I have previously mentioned my intention to produce a history of the London Musicians Collective, and hope to make it a bit more than just a dry ‘history’; more of a ‘story’ really, with a plot and characterisation to do justice to this most interesting of organisations, and to the vicissitudes that it suffered, over its 32-year history.
My second project, one that I have been incubating, like a fussy hen, over the past couple of years (but put on the back burner by my work on early free improv), is a study of the re-gentrification (and its implications and effects) of the area that myself and my family (my wife and our three children) have lived in for the past 25 years. This refers back to my last blog about Iain Sinclair, and his various studies of Hackney. Not that I have any intention of trying to imitate the un-imitatable, or indeed any reputable historian. I remain a gentleman (I hope) amateur. Sinclair’s unique style and versification remain a cynosure for me.
What I would like to do is offer a take on an geographical (as well as psycho-geographical) area that has re-invented itself or, more accurately, returned to its previous original incarnation as an upper-middle-class enclave, as have also previously, over the years, several other ‘gentrified’ areas like Notting Hill Gate and Highbury, although both of these are somewhat grander, and even more stuffy, than the uber-suburb of Crouch End, which is now ineluctably associated with Bob Dylan, Will Self and Stephen King, for Christ’s sake!
There is surprisingly, little of any non-article substance written about Gentrification in London (or that I can find, at least). Its undoubted benefits and its undoubted horrors, perhaps best represented by areas of Hackney, for example. I went on a walk with a mate in Victoria Park the other weekend, a park previously untrod by myself and my usual escort, Romeo the Jack Russell. What I was particularly taken with in this outing, was an area which has been named by, presumably, estate agents and their groupies, Victoria Village. Just like Crouch End Village, (wherever that might be), a notional rural arcadium that exists to validate the gas-guzzling 4 x, 4′s and the multiple bucolic coffee outlets, frequented by the ‘yummy mummies’ (say what?) who drive these things, and their ‘partners’, and lap-toppers of all sexes. This ‘oasis’, as I think these sort of conclaves tend to called, is proximate to the already shape-shifting Hackney Wick, which is as bizarre, for those of us with long memories, as what has become the new Broadway Market and London Fields, which were previously semi-dangerous Wild East outposts that have now become places that one can only aspire to live in - as Linda Grant once quoted her mother as saying, “Hackney is where you come from, not where you went to”.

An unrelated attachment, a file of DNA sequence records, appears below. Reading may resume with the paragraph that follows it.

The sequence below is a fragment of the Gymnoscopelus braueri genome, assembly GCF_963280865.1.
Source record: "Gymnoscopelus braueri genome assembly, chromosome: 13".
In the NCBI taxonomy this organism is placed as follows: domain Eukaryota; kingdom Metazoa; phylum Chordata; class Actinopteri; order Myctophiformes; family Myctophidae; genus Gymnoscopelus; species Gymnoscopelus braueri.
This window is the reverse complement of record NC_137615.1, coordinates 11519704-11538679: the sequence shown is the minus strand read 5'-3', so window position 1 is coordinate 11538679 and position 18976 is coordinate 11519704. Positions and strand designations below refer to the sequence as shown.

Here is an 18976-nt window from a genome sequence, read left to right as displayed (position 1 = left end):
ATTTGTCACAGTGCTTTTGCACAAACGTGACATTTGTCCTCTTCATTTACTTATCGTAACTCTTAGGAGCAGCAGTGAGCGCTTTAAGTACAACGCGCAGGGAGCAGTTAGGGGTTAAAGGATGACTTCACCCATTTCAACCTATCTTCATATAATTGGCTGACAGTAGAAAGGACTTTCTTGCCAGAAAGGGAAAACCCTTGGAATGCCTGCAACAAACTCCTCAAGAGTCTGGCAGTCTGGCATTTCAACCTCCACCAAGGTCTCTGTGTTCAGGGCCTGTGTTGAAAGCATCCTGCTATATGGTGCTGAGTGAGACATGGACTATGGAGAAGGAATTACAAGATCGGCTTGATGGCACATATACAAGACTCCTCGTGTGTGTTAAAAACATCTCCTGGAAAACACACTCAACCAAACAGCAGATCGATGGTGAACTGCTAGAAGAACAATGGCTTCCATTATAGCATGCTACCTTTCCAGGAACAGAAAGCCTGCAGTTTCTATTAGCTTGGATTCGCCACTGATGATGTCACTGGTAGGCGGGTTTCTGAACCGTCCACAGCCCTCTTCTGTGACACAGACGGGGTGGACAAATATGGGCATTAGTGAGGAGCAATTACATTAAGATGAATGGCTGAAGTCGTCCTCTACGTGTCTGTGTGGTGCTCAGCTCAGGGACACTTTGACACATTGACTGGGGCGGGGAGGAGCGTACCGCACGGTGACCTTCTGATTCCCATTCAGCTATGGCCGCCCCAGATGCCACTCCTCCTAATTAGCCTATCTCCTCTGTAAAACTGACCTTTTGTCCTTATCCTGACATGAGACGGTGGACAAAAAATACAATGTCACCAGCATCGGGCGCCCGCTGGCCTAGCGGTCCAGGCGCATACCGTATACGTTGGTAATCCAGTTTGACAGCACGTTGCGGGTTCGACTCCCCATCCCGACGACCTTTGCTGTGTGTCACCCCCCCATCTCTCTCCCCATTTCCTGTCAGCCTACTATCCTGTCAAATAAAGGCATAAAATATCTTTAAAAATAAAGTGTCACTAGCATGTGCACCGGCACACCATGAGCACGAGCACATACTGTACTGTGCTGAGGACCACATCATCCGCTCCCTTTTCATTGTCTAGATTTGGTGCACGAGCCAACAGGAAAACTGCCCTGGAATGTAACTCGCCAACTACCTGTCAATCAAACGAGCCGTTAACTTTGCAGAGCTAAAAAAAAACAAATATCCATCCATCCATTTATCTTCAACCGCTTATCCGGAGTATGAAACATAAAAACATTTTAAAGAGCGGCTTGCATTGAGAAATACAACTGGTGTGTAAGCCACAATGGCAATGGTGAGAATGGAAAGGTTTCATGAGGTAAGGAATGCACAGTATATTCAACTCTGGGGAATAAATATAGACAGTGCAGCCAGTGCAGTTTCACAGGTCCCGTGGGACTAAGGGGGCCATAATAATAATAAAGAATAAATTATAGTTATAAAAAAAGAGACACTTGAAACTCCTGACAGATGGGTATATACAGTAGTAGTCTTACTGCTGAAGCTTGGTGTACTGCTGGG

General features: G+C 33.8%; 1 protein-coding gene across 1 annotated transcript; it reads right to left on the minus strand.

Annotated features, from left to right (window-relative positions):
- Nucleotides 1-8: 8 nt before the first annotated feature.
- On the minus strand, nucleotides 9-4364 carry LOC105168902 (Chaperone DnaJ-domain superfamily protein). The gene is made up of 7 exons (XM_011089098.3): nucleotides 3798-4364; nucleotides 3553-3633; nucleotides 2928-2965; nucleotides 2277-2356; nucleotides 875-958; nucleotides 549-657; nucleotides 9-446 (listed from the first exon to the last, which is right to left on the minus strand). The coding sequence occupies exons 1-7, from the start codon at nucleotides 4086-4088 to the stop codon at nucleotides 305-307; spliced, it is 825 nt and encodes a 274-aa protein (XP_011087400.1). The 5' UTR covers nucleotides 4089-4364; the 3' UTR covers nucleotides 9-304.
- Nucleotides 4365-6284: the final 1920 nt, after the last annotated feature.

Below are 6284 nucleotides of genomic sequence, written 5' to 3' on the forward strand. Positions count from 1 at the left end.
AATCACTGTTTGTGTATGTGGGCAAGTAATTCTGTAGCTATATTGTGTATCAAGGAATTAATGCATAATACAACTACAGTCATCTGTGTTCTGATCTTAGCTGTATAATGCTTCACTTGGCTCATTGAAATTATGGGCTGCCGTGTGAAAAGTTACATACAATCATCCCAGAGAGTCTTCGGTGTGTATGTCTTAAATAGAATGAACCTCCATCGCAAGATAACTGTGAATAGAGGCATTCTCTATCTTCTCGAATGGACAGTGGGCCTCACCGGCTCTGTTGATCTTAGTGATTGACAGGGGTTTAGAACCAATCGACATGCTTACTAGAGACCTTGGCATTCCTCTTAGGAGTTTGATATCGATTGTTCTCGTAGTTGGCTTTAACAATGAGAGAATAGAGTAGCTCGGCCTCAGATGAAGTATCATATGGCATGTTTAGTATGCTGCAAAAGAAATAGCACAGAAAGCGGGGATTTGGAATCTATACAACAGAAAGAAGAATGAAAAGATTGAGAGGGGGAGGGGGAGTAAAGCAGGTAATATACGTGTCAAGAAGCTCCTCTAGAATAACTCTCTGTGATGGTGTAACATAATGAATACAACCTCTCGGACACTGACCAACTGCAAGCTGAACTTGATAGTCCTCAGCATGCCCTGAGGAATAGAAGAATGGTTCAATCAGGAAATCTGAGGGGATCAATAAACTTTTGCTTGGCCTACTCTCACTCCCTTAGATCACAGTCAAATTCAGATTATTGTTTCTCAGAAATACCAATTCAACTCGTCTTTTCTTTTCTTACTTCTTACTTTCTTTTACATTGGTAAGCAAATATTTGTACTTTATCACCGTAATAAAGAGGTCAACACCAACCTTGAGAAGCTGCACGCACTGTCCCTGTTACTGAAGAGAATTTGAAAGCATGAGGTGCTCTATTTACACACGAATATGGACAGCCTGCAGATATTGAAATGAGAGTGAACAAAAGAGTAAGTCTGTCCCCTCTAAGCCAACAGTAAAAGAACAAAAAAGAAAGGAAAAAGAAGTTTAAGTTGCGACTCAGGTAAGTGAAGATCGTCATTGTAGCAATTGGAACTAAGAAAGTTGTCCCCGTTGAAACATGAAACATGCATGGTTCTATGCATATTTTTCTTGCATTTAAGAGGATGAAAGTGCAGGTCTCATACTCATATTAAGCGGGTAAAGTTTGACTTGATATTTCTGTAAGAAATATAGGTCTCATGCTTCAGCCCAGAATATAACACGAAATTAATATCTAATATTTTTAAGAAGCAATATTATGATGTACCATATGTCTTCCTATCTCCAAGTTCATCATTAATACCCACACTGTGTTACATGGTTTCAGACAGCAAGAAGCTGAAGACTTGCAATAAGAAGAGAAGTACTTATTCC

Ditto Crouch End, in a more minor key? It’s funny to consider the staid, conservative-minded and largely Conservative-voting community that set up these ‘villages’ back in the day, the largely non - conformist Victorian suburb-creating creators of these suburbs, and which still largely constitute, whatever their liberal (with a small ‘l’) views might be, the modern dwellers of these essentially conservative ‘enclaves’. Hence the predominance of multiple bars (not bars that sell booze) over their windows, and the sophisticated alarm systems that infest these homes, to protect themselves from their untrustworthy fellow-villagers. Shame, that. Particularly noticeable around Columbia Road Flower Market, I’m afraid, petal! These properties look like they are setting into a war zone, which perhaps they are.
So, my intention is to try to produce a piece on this phenomenon that is both informative and interesting - an extended version.perhaps. of the infamous Crap Towns piss-take, which described Crouch End with the following priceless encomiums:
“The Tyranny of Pesto”
“The Clock Tower That Thinks Its Glastonbury Tor”
“The Obsession With Property”
“The Rootless Residents Who Think They’re Locals”
“The Parking, the Papers, the Smell, the Hill, the Horror”…the Horror
All cruel but true, I’m afraid. And I should know. After all, I’m a 62-year old Baby Boomer, who lucked into the property boom at the right time, who is both appalled by, and secretly (not any more!) gratified by this unearned income that the hypertrophied property market has provided. And I’m from the West Midlands, to boot.
Mea culpa, Colonel Kurtz, mea culpa...
These Crap Towns guys deserve an award (Sam and Dan, I believe, as opposed to Sam and Dave?) - never has the sheer pomposity and self-regard of these ‘gentrified’ areas been better skewered and barbecued on their own self-congratulationary rhetoric. I am currently favouring The Tyranny of Pesto as a working title for my book on the subject. I could never have thought of such an apposite title, even if I had been offered an army of monkeys and typewriters.But perhaps this is only an inverse snobbery? Aaaarhgh, please help me with my copyright anxieties…!!!!